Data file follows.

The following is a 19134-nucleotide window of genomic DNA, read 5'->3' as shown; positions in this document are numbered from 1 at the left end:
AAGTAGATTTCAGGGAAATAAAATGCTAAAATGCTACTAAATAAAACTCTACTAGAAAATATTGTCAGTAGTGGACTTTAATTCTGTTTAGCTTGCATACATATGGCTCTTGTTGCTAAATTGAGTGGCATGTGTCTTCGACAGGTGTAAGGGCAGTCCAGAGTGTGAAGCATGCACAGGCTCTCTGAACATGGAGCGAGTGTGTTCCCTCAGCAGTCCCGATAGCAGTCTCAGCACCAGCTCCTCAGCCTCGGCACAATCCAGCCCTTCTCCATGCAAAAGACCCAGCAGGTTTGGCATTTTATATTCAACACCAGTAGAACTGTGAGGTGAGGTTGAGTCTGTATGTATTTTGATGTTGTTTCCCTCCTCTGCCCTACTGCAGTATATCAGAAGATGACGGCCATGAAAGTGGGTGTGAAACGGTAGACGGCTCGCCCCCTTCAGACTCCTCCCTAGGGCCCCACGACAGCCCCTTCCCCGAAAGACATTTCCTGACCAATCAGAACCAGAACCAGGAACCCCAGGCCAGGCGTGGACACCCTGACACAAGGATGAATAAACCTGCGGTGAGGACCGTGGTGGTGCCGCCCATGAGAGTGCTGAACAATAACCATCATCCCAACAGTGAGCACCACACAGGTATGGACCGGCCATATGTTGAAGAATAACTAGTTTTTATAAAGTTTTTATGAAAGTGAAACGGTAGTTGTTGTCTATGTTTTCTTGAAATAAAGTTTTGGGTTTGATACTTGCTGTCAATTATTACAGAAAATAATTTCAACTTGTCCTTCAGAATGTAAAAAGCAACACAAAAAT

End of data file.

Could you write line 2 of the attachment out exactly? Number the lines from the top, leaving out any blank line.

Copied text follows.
AAGTAGATTTCAGGGAAATAAAATGCTAAAATGCTACTAAATAAAACTCTACTAGAAAATATTGTCAGTAGTGGACTTTAATTCTGTTTAGCTTGCATACATATGGCTCTTGTTGCTAAATTGAGTGGCATGTGTCTTCGACAGGTGTAAGGGCAGTCCAGAGTGTGAAGCATGCACAGGCTCTCTGAACATGGAGCGAGTGTGTTCCCTCAGCAGTCCCGATAGCAGTCTCAGCACCAGCTCCTCAGCCTCGGCACAATCCAGCCCTTCTCCATGCAAAAGACCCAGCAGGTTTGGCATTTTATATTCAACACCAGTAGAACTGTGAGGTGAGGTTGAGTCTGTATGTATTTTGATGTTGTTTCCCTCCTCTGCCCTACTGCAGTATATCAGAAGATGACGGCCATGAAAGTGGGTGTGAAACGGTAGACGGCTCGCCCCCTTCAGACTCCTCCCTAGGGCCCCACGACAGCCCCTTCCCCGAAAGACATTTCCTGACCAATCAGAACCAGAACCAGGAACCCCAGGCCAGGCGTGGACACCCTGACACAAGGATGAATAAACCTGCGGTGAGGACCGTGGTGGTGCCGCCCATGAGAGTGCTGAACAATAACCATCATCCCAACAGTGAGCACCACACAGGTATGGACCGGCCATATGTTGAAGAATAACTAGTTTTTATAAAGTTTTTATGAAAGTGAAACGGTAGTTGTTGTCTATGTTTTCTTGAAATAAAGTTTTGGGTTTGATACTTGCTGTCAATTATTACAGAAAATAATTTCAACTTGTCCTTCAGAATGTAAAAAGCAACACAAAAAT